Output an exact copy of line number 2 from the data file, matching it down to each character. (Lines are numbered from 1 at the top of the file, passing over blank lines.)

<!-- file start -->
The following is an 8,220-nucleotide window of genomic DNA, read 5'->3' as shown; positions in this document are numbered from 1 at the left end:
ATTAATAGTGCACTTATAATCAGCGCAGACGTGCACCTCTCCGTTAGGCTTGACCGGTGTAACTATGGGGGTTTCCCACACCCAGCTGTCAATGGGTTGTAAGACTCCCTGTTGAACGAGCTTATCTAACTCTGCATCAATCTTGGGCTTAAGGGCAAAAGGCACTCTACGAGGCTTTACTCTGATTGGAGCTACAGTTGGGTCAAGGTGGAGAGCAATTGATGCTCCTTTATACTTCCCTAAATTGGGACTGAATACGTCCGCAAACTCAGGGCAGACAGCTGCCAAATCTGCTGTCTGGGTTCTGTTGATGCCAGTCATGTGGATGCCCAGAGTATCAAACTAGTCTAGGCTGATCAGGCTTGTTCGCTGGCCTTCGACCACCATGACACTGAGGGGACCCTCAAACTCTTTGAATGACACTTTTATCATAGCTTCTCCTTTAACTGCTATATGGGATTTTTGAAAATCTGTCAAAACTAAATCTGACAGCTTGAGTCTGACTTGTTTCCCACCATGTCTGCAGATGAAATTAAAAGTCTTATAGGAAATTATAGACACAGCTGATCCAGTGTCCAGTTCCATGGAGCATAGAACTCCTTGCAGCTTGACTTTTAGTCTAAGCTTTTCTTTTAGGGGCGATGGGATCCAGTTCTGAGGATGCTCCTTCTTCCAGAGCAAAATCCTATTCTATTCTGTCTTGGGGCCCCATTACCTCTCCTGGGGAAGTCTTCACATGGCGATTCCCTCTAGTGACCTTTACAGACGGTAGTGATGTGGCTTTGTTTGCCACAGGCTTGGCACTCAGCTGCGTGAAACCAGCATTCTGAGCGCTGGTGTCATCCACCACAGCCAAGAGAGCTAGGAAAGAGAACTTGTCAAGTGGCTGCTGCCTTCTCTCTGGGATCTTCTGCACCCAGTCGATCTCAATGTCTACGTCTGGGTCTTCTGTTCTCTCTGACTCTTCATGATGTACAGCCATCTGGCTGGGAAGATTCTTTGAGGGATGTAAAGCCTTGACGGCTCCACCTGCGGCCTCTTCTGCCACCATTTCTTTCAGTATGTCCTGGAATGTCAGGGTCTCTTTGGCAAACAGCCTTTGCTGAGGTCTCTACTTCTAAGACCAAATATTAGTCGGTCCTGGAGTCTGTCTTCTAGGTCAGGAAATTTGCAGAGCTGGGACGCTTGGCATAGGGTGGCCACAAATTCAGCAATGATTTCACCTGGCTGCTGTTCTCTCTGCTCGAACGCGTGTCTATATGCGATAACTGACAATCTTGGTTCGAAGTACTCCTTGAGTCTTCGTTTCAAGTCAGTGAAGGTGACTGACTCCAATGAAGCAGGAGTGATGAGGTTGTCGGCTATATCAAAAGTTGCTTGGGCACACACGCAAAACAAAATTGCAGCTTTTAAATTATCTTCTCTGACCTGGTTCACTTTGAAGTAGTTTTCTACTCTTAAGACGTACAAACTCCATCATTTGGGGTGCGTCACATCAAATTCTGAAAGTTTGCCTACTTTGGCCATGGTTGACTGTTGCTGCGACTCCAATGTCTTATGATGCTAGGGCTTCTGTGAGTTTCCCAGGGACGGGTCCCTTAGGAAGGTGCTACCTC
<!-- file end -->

ATTAATAGTGCACTTATAATCAGCGCAGACGTGCACCTCTCCGTTAGGCTTGACCGGTGTAACTATGGGGGTTTCCCACACCCAGCTGTCAATGGGTTGTAAGACTCCCTGTTGAACGAGCTTATCTAACTCTGCATCAATCTTGGGCTTAAGGGCAAAAGGCACTCTACGAGGCTTTACTCTGATTGGAGCTACAGTTGGGTCAAGGTGGAGAGCAATTGATGCTCCTTTATACTTCCCTAAATTGGGACTGAATACGTCCGCAAACTCAGGGCAGACAGCTGCCAAATCTGCTGTCTGGGTTCTGTTGATGCCAGTCATGTGGATGCCCAGAGTATCAAACTAGTCTAGGCTGATCAGGCTTGTTCGCTGGCCTTCGACCACCATGACACTGAGGGGACCCTCAAACTCTTTGAATGACACTTTTATCATAGCTTCTCCTTTAACTGCTATATGGGATTTTTGAAAATCTGTCAAAACTAAATCTGACAGCTTGAGTCTGACTTGTTTCCCACCATGTCTGCAGATGAAATTAAAAGTCTTATAGGAAATTATAGACACAGCTGATCCAGTGTCCAGTTCCATGGAGCATAGAACTCCTTGCAGCTTGACTTTTAGTCTAAGCTTTTCTTTTAGGGGCGATGGGATCCAGTTCTGAGGATGCTCCTTCTTCCAGAGCAAAATCCTATTCTATTCTGTCTTGGGGCCCCATTACCTCTCCTGGGGAAGTCTTCACATGGCGATTCCCTCTAGTGACCTTTACAGACGGTAGTGATGTGGCTTTGTTTGCCACAGGCTTGGCACTCAGCTGCGTGAAACCAGCATTCTGAGCGCTGGTGTCATCCACCACAGCCAAGAGAGCTAGGAAAGAGAACTTGTCAAGTGGCTGCTGCCTTCTCTCTGGGATCTTCTGCACCCAGTCGATCTCAATGTCTACGTCTGGGTCTTCTGTTCTCTCTGACTCTTCATGATGTACAGCCATCTGGCTGGGAAGATTCTTTGAGGGATGTAAAGCCTTGACGGCTCCACCTGCGGCCTCTTCTGCCACCATTTCTTTCAGTATGTCCTGGAATGTCAGGGTCTCTTTGGCAAACAGCCTTTGCTGAGGTCTCTACTTCTAAGACCAAATATTAGTCGGTCCTGGAGTCTGTCTTCTAGGTCAGGAAATTTGCAGAGCTGGGACGCTTGGCATAGGGTGGCCACAAATTCAGCAATGATTTCACCTGGCTGCTGTTCTCTCTGCTCGAACGCGTGTCTATATGCGATAACTGACAATCTTGGTTCGAAGTACTCCTTGAGTCTTCGTTTCAAGTCAGTGAAGGTGACTGACTCCAATGAAGCAGGAGTGATGAGGTTGTCGGCTATATCAAAAGTTGCTTGGGCACACACGCAAAACAAAATTGCAGCTTTTAAATTATCTTCTCTGACCTGGTTCACTTTGAAGTAGTTTTCTACTCTTAAGACGTACAAACTCCATCATTTGGGGTGCGTCACATCAAATTCTGAAAGTTTGCCTACTTTGGCCATGGTTGACTGTTGCTGCGACTCCAATGTCTTATGATGCTAGGGCTTCTGTGAGTTTCCCAGGGACGGGTCCCTTAGGAAGGTGCTACCTC